Mike Peterson
Support Engineer
ImageSource, Inc.

College Transcript Processing

College Transcript Processing refers to converting a paper based transcript into an electronic transcript via software that OCR’s the scanned paper version, locates specific data within the transcript and saves that data for later use.  The reason for processing a transcript via software is to improve the rate of data transfer to another system for storage and retrieval versus manual data entry by a data entry specialist.  This is a somewhat difficult task due to the following reasons:

  1. Each and every College presents similar data in a very different format.
  2. Almost all colleges attempt to prevent the copying of the paper transcript through various copy protection methods.  Most of these methods render the data on the transcript almost un-readable.

The data that is similar on a transcript falls into several main areas:

  1.  College Identifying Information
  2. Student Identifying Information
  3. Session/Course Information
  4. Previous Colleges Attended Information
  5. Degrees Awarded Information

The data is similar but not the same on each college transcript.  In addition, the layout of a transcript varies greatly between the various colleges.  Session/Course data could take up the entire width of the paper for one college, but be formatted as multiple columns of data for another college.  There are many, many variations that need to be taken into consideration when attempting to OCR to find and extract the data.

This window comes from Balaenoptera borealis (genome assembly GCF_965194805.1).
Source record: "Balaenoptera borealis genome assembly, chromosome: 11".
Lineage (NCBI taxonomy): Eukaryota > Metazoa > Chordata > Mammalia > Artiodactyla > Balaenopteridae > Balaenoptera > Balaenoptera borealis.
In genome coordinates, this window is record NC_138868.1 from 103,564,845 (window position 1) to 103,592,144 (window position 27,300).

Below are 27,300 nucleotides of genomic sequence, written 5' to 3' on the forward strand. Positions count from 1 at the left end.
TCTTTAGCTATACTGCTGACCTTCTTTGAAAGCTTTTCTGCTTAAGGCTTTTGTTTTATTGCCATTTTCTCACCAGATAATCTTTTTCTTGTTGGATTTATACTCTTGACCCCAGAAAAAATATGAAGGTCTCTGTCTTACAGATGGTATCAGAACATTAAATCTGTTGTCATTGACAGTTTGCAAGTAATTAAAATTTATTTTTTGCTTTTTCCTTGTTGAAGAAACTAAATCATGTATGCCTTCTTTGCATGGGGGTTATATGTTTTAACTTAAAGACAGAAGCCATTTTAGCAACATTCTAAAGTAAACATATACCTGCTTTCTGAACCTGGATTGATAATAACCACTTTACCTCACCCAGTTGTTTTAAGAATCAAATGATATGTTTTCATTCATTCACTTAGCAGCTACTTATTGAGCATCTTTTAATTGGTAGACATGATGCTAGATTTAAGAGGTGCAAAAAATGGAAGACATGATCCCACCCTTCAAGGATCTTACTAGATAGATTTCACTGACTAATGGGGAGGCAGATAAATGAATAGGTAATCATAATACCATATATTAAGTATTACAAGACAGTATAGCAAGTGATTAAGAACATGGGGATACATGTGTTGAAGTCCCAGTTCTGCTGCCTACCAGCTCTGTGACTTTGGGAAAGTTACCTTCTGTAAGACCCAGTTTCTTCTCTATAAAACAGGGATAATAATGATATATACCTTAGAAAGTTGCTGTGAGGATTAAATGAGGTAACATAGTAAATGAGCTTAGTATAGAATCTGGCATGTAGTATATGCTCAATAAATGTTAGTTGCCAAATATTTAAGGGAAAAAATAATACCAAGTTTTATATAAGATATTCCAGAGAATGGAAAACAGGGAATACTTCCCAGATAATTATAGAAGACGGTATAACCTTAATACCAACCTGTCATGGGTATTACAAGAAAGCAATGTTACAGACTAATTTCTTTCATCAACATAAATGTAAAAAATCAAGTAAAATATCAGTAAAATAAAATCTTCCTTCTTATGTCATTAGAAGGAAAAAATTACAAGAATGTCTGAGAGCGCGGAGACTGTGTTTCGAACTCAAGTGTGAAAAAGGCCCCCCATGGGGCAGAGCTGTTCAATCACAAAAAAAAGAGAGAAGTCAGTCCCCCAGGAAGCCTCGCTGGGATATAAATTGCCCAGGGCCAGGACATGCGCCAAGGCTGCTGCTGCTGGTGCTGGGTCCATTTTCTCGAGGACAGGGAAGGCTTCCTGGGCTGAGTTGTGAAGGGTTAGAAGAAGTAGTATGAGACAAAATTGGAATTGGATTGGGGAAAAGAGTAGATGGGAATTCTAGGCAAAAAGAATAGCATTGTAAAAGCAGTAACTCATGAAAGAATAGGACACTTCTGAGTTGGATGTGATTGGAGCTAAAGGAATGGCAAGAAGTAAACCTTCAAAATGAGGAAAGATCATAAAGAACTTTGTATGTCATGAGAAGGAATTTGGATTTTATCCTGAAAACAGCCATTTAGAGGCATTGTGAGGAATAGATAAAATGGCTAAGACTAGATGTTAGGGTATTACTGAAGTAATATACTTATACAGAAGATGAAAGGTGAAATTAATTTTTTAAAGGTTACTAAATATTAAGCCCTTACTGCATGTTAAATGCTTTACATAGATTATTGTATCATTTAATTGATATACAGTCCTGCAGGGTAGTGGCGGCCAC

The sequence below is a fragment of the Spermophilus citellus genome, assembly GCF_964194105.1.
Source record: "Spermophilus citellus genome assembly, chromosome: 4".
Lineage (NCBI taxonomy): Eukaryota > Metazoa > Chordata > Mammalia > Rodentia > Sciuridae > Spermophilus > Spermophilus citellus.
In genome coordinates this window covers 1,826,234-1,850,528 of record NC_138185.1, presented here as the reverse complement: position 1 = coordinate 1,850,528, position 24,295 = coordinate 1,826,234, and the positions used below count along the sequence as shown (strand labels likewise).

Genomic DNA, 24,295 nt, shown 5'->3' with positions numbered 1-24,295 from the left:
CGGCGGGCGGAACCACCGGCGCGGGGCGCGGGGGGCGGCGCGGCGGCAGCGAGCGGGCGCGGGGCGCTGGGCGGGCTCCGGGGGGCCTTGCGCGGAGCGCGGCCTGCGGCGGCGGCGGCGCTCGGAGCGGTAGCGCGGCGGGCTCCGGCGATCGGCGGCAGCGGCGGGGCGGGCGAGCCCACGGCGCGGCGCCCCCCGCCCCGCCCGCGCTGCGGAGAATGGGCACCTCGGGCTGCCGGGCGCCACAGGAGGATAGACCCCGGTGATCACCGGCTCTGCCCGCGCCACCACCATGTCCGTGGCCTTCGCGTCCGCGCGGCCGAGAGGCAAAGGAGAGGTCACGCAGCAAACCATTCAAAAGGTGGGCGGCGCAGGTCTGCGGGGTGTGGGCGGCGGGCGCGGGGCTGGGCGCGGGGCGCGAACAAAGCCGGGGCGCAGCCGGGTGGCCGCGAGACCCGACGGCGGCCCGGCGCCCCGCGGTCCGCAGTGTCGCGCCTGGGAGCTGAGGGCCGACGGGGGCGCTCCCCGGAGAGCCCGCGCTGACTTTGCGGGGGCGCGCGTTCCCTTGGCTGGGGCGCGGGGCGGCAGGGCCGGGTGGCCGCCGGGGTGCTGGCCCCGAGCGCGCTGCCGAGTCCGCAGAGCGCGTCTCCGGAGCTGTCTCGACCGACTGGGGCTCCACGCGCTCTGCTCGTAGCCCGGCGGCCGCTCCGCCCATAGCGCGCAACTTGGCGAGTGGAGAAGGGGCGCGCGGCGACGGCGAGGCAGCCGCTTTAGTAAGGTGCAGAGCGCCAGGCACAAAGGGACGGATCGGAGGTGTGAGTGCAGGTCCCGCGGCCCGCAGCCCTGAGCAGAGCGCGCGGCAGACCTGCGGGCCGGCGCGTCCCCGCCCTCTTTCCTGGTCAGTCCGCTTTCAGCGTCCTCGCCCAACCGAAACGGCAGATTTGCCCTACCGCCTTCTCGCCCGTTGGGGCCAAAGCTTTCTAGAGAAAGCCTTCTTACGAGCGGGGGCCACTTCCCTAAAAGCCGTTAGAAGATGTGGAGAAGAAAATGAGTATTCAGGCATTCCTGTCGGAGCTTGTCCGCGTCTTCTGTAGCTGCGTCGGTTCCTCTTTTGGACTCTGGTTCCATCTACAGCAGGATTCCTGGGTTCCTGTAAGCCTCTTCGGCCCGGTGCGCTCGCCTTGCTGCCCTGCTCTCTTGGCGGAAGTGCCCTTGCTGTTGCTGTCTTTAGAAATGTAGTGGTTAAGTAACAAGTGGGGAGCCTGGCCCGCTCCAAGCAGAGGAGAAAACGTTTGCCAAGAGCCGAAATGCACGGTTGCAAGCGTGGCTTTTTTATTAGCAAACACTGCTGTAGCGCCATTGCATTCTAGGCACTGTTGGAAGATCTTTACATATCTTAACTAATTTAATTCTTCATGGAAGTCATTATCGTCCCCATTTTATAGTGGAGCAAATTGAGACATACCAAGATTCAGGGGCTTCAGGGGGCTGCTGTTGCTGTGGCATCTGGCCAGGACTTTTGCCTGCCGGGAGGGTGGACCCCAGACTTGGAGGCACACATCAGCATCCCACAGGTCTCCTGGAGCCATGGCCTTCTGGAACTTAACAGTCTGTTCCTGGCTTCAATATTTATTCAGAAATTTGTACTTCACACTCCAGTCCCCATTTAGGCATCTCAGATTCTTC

So far the Abbyy FlexiCapture 9.x software has been able to handle most of these issues out of the box.  One of its most powerful features I am finding out is the scripting language to write rule, custom scripts and export scripts that can correct OCR issues and assist the Verification Operator improving efficiency and throughput.

The scripts for rules, custom scripts or export can be written in VBasic or Jscript.  There is some documentation on the Abbyy classes and objects, but not a whole lot.  Most of what I have done has been through trial and error or in specific cases from examples provided by Tech Support.  However, what scripts that have been developed work well for correcting OCR issues and providing automated checks of extracted field data.  Through Custom scripts there is even the option to use a Database lookup on extracted data and return other fields from the database to assist in providing a complete set of validated information.

This has been a learning experience but it is proving to be well worth the effort in getting the data off the paper and into the system used to evaluate a student for enrollment by cutting down on the man hours required under the old manual data entry.